As more and more markets move toward regulation there is an increasing demand for companies who are committed to creating common standards within the iGaming industry.
While this sort of work has been required before, it has always been on a self-imposed basis rather than as a requirement of operating.
As the eCogra chief executive Andrew Beveridge revealed at the beginning of the year, his organisation’s role is becoming more and more about helping to create safe iGaming environments rather than undertaking audits.
Beveridge and eCogra have certainly played very important roles in the regulation and stabilisation of iGaming. Beveridge’s work in helping to create European standards has earned him many plaudits from those in the industry.
But the ever-increasing regulation means that the demand for certification and regulatory accreditation is becoming the focus of accreditation organisations. The demand for this now so great that eCogra are unable to meet the demand on their own. In fact, Beveridge did reveal that they will be bringing on numerous new staff in the near future.
But as with any demand, the supply for it is being filled quickly. A mix of more established companies and those that are new to the area are entering the markets concerned.
Traditionally there have been very few companies that work within this space in iGaming. eCogra is obviously one of these while Technical Testing Systems and Gaming Labs International (who are essentially the same company) have also been able to maintain a considerable share of the market.
But the times for these companies are changing. Before the majority of their time would have been spent conducting self-imposed audits that their clients asked for in order to show their reliability and trustworthiness. Now fewer iGaming operators are requiring these services as they’re being forced to concentrate on adhering to the requirements defined by new regulators.
This means that it’s becoming increasingly hard to stay at the top of the pile across all of the iGaming markets.
Up and Comers
While eCogra and TST would doubtless like their number of competitors to remain low, this isn’t the case as opportunities are being spotted and pounced upon swiftly.
Beverage explained: “You have others [testing companies] that have been around a very long time now but we’re beginning to see a lot of new ones.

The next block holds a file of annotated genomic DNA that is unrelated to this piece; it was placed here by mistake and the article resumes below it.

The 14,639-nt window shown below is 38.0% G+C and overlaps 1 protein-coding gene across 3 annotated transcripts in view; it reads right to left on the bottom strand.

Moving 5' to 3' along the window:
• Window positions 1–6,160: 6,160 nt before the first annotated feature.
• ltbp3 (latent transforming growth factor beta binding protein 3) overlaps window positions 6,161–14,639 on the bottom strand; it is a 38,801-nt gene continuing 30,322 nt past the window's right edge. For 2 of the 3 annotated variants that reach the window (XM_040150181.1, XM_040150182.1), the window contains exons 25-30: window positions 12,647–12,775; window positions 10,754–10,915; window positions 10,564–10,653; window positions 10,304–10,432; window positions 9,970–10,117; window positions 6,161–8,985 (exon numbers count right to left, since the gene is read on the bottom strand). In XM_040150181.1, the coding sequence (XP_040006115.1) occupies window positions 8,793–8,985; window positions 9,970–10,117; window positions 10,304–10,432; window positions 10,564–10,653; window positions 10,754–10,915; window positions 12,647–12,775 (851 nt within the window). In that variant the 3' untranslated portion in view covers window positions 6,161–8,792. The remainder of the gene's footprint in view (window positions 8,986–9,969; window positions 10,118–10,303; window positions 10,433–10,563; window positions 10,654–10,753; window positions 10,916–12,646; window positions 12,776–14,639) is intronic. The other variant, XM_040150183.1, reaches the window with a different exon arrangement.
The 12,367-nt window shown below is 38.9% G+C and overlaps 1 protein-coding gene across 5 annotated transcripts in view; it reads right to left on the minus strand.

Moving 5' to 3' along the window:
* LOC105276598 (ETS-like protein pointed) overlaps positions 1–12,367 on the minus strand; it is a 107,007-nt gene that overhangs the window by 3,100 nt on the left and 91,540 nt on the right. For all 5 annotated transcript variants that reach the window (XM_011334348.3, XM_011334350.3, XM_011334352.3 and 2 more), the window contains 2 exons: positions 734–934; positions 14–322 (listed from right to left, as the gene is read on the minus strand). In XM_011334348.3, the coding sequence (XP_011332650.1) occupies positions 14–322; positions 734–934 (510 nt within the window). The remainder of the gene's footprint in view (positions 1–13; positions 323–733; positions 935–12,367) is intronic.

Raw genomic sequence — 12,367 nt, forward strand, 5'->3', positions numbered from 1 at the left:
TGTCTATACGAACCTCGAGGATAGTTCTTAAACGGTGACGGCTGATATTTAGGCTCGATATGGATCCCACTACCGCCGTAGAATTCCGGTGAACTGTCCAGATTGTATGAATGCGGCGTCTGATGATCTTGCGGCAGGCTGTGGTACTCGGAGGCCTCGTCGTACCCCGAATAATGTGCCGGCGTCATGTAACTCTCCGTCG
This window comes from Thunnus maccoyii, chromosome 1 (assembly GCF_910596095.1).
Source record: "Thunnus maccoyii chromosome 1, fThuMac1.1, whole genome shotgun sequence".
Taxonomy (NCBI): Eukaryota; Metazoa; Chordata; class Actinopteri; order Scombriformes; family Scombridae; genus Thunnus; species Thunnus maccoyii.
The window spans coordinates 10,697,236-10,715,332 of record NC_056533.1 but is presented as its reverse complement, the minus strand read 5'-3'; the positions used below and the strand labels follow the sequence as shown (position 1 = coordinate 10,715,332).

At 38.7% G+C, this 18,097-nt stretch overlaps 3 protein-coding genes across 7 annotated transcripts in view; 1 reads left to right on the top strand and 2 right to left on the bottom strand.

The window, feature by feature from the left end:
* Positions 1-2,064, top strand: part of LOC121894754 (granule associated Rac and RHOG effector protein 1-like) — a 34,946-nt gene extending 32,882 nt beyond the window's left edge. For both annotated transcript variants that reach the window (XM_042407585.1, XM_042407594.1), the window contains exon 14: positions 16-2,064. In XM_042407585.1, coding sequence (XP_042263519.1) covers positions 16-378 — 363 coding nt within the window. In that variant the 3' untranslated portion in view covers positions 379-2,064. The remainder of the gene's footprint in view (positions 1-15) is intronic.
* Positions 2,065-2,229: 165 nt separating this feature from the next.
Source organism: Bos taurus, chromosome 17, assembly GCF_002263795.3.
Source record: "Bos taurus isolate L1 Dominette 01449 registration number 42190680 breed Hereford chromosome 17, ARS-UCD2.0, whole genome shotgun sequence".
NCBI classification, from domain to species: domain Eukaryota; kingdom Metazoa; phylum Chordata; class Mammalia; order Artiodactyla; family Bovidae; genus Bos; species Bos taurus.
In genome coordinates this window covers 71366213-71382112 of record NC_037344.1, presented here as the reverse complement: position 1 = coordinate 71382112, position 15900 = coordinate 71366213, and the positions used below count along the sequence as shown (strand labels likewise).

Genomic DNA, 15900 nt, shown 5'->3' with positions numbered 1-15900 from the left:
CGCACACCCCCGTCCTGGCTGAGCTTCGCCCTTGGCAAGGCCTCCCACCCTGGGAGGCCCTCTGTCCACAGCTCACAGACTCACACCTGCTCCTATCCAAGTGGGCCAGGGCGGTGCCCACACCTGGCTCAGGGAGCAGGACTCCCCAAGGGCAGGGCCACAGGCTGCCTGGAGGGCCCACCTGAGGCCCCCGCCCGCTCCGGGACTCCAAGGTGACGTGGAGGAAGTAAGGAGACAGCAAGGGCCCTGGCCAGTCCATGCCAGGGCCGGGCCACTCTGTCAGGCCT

“For example, as soon as Spain started regulating then accrediting organisations suddenly pop up out of the woodwork that are obviously closer with Spanish authorities.”
It’s all well and good for these local accrediting organisations to succeed in one market but in order to have a considerable affect on the industry they have to be prominent in multiple markets.
The challenge is clearly for accreditation organisations to be able to balance the ability to work locally with each country’s regulator with stretching themselves across numerous markets in order to be influential.
One of the companies that appear to be rising to this challenge is NMi. The Netherlands-based testing organisation has just become the first European-based company to be approved to cover the testing of gaming in Denmark. This came shortly after the approval to test and accredit in Spain and Quebec as well.
NMi also have longstanding relationships in more traditional jurisdictions such as Malta, the UK and Alderney. As a result it appears as if they’re making more than a decent fist of being both global and local at the same time.
Their reach into Denmark was made possible by gaining an extension to their existing accreditation. This was UK accreditation which required NMi to demonstrate their expertise in gaming software and their knowledge of what’s required to use it properly.
For NMi it certainly helps that they were already active in other forms of gaming long before the internet came along. The company first started developing slot machines back in 1986 in the Netherlands in preparation for the Act of Gaming which came into effect on December 1.
Their experience, even in offline gambling, is a reason to which Andrew Rosewarne, director of NMi UK, clearly attributes much of their success to.
In a press release following their approval in Denmark, Rosewarne explained: “30 years of experience in gaming is what drives NMi to continue its momentum in gaining accreditation for online testing in the newly regulated jurisdictions such as Spain and Denmark.”
The Importance of Testing
On the off chance that any iGaming professionals had doubted the roles of testing companies such as eCogra and NMi in the past, they would certainly be well advised to reconsider this opinion now.
The importance of testing continues to grow as the iGaming industry becomes more heavily regulated and professional. While some operators may have been able to operate in grey areas or operate without appropriate licenses, the ever improving geo-location technology available means that this approach is becoming increasingly difficult.
The inability to advertise in mainstream media is just one of the factors that will limit unlicensed companies and restrict them from creating the large customer base that they expect.
For this and many other reasons, expect the number of accrediting organisations to increase dramatically. The challenge for operators seeking to work with them will now be determining the good from the bad.